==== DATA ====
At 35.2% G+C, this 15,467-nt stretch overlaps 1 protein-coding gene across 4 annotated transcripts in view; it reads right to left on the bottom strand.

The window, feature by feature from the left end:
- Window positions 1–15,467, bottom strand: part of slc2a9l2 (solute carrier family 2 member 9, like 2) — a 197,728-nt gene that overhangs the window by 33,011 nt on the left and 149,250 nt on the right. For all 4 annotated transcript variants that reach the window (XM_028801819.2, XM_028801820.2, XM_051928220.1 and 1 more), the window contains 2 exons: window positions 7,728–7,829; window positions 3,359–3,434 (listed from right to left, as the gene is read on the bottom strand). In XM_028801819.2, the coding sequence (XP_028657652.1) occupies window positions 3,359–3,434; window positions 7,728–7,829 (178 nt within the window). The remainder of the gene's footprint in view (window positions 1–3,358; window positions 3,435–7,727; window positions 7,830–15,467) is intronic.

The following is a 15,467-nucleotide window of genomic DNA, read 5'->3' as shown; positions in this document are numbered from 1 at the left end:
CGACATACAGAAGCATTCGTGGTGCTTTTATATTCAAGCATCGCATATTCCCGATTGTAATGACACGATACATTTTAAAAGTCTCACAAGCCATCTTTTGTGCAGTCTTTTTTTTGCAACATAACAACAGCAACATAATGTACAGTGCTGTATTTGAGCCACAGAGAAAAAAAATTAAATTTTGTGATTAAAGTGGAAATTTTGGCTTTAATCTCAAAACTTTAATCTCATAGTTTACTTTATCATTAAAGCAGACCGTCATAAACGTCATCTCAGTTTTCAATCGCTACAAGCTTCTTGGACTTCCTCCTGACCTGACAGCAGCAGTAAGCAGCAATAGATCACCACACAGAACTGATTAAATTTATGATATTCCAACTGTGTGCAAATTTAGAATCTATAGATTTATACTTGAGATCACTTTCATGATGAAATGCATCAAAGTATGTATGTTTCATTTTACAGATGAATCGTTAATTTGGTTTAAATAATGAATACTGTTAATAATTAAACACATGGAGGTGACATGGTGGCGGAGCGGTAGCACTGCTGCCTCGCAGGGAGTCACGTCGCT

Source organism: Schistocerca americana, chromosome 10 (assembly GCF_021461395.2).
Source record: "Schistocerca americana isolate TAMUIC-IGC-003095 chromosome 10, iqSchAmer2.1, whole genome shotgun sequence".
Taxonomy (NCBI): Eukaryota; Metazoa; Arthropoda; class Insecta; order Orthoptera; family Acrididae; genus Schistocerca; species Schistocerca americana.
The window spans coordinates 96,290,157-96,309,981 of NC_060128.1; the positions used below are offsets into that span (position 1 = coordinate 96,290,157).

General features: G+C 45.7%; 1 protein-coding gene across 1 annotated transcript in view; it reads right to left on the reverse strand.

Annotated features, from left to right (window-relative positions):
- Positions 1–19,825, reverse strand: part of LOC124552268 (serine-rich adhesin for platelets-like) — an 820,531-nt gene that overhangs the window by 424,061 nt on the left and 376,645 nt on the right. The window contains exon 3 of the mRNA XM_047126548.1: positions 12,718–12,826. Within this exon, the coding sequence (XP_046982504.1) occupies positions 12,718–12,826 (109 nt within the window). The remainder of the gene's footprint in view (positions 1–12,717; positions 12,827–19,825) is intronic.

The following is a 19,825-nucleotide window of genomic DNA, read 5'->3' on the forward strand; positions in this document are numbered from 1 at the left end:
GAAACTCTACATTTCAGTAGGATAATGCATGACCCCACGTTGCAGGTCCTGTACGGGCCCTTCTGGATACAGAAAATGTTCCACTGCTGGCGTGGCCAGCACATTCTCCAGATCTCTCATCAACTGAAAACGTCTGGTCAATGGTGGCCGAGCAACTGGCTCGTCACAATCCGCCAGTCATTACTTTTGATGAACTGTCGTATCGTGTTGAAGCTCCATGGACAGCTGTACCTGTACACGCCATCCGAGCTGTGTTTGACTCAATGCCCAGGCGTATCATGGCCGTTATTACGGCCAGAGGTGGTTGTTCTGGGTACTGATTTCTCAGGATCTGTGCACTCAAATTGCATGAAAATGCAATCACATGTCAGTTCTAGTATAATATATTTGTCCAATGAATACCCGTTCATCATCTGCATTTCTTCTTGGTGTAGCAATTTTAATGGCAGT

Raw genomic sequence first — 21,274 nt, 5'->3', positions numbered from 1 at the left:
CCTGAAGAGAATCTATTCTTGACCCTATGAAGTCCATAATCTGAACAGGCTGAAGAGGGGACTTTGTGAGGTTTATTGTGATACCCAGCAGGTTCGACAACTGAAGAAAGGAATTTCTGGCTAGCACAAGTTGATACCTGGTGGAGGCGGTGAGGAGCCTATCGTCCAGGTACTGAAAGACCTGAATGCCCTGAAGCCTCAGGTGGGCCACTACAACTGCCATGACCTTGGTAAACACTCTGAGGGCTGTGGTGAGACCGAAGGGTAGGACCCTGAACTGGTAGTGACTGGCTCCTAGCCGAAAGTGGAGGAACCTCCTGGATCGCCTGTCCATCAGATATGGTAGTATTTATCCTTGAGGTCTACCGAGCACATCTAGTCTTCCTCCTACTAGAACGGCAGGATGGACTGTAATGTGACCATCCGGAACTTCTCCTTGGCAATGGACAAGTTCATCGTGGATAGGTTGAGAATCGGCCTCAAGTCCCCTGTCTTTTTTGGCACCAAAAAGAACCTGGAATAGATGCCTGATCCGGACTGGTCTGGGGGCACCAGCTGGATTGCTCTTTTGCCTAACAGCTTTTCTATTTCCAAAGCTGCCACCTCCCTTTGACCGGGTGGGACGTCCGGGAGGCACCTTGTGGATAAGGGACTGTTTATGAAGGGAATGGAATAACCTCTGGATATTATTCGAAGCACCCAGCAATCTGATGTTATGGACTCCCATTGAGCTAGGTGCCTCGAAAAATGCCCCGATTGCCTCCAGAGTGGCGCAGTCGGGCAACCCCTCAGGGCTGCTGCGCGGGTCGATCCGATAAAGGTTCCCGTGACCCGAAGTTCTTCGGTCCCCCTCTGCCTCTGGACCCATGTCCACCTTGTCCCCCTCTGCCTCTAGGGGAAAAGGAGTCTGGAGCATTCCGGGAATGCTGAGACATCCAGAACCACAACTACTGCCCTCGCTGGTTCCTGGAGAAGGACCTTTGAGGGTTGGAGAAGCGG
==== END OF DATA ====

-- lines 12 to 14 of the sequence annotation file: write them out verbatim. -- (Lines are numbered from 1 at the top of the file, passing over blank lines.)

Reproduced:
- Positions 1–19,825, reverse strand: part of LOC124552268 (serine-rich adhesin for platelets-like) — an 820,531-nt gene that overhangs the window by 424,061 nt on the left and 376,645 nt on the right. The window contains exon 3 of the mRNA XM_047126548.1: positions 12,718–12,826. Within this exon, the coding sequence (XP_046982504.1) occupies positions 12,718–12,826 (109 nt within the window). The remainder of the gene's footprint in view (positions 1–12,717; positions 12,827–19,825) is intronic.

The following is a 19,825-nucleotide window of genomic DNA, read 5'->3' on the forward strand; positions in this document are numbered from 1 at the left end:
GAAACTCTACATTTCAGTAGGATAATGCATGACCCCACGTTGCAGGTCCTGTACGGGCCCTTCTGGATACAGAAAATGTTCCACTGCTGGCGTGGCCAGCACATTCTCCAGATCTCTCATCAACTGAAAACGTCTGGTCAATGGTGGCCGAGCAACTGGCTCGTCACAATCCGCCAGTCATTACTTTTGATGAACTGTCGTATCGTGTTGAAGCTCCATGGACAGCTGTACCTGTACACGCCATCCGAGCTGTGTTTGACTCAATGCCCAGGCGTATCATGGCCGTTATTACGGCCAGAGGTGGTTGTTCTGGGTACTGATTTCTCAGGATCTGTGCACTCAAATTGCATGAAAATGCAATCACATGTCAGTTCTAGTATAATATATTTGTCCAATGAATACCCGTTCATCATCTGCATTTCTTCTTGGTGTAGCAATTTTAATGGCAGT